Evaluation of employment Assistance Programmes in the Public Service

Description

Employee assistance programmes (EAPs) were implemented in the South African Public Service to deal with various employee problems long before HIV and AIDS became known, and long before transformation imperatives generated a broader range of workplace problems to deal with. They were originally introduced to deal with
various problems that public servants encountered that had a direct bearing on their productivity in the workplace, including, inter alia:
• substance abuse and/or substance dependency;
• adaptation problems in the Public Service workplace;
• mental and personal relationship problems;
• employee conflict in the workplace;
• personnel development;
• dealing with disease (e.g. cancer); and
• need for counselling (e.g. occupational or clinical counselling).
EAPs benefit government departments by improving performance and productivity. This is done through various intervention programmes aimed at increasing attendance and avoiding absenteeism but also include activities involving communication, organisational commitment, staff turnover and dealing with interpersonal conflict. As with many other non-core products and services, the management of EAPs tends to be outsourced by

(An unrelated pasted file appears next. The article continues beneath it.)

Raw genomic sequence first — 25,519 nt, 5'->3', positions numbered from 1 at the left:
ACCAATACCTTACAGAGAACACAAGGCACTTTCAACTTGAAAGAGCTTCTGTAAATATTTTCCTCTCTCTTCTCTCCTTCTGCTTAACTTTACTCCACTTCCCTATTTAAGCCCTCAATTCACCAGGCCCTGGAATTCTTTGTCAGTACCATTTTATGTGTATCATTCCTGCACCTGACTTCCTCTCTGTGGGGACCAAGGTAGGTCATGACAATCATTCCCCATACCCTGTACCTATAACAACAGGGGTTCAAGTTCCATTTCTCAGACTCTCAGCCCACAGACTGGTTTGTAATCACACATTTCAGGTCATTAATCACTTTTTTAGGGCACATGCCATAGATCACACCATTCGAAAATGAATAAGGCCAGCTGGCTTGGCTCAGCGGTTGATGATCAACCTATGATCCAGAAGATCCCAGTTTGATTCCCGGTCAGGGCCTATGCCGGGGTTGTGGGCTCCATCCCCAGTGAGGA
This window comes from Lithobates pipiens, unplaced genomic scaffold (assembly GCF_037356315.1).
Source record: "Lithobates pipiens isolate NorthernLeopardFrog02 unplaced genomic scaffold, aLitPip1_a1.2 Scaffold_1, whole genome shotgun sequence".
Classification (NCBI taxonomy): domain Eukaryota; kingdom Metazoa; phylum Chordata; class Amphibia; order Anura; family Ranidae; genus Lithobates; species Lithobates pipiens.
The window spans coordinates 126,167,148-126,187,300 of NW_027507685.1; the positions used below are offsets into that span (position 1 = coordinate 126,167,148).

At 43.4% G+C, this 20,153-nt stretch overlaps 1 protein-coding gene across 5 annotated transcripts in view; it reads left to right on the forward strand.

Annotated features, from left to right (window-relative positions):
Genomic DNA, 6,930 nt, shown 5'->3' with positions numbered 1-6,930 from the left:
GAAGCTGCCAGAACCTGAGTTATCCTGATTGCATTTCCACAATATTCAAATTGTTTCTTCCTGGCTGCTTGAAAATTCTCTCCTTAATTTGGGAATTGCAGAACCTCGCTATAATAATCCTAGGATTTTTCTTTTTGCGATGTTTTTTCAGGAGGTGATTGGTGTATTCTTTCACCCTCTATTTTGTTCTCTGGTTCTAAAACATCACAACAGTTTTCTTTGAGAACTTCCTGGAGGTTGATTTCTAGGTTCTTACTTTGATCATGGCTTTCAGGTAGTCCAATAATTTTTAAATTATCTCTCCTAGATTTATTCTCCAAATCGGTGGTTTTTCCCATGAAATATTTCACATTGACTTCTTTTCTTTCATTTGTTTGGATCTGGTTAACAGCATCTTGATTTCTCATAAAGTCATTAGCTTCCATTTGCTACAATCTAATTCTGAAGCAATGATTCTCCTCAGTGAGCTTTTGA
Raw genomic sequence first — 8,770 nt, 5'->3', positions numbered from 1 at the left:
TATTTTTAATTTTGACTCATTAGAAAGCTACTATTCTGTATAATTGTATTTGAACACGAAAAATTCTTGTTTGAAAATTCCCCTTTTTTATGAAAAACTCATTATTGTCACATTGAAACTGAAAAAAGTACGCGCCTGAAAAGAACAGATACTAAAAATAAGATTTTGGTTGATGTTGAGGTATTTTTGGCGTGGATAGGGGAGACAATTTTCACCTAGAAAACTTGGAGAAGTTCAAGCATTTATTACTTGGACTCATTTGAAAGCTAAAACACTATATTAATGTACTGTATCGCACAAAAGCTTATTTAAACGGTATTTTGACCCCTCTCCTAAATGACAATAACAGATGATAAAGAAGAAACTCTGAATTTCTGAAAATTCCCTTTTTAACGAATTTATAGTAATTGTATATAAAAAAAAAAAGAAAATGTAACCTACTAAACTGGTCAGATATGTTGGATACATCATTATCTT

organisations. One of the main reasons for this is the need for confidentiality. When dealing with personal problems, it is essential that such problems are not spoken about openly in the workplace. From that point of view alone, it makes sense that a specialist professional function within the organisation manages often complex
personal problems. It is notable that when an employee who has problems gets help, it usually boosts the entire team. It is also often unwise for just anyone inside a department to assume the role of a therapist if a problem stems from personal circumstances, and should rather be left to an EAP Coordinator in the organisation to deal with such problems.
The EAPs in departments were found to be involved at varying levels in dealing with HIV and AIDS, namely some EAPs are not at all involved, some are involved to some extent, and some are fully involved in dealing with HIV and AIDS in the workplace.

There is no doubt that EAPs also have a significant role to play in dealing with HIV and AIDS in the Public Service due to the fact that HIV and AIDS are not solely biological diseases with physical effects, but also impact on employees in various emotional and other ways that necessitate EAP involvement.

In view of the above the PSC conducted an evaluation of EAPs in the Public Service. Specific emphasis was placed on the role of the EAPs in dealing with HIV and AIDS.

Information

Evaluation Number:
222
Score:
4.0
Report Approval:
15 December 2006
Published:
04 March 2013
Initiated By:
Public Service Commision
Undertaken By:
Unknown
Evaluation Period:
2006
Evaluation Area:
Health
Public service, governance, M&E
National Outcome:
National Outcome 12: An efficient, effective and development oriented public service and an empowered, fair and inclusive citizenship.
Commissioned By:
Evaluation Type:
Implementation
Evaluation Subject:
Programme
Geographic Scope:
National

Evaluation Documents

File Name
222 EQAT 20130319 sh_mb.pdf
213008_1_Front Row_PSC_text.pdf

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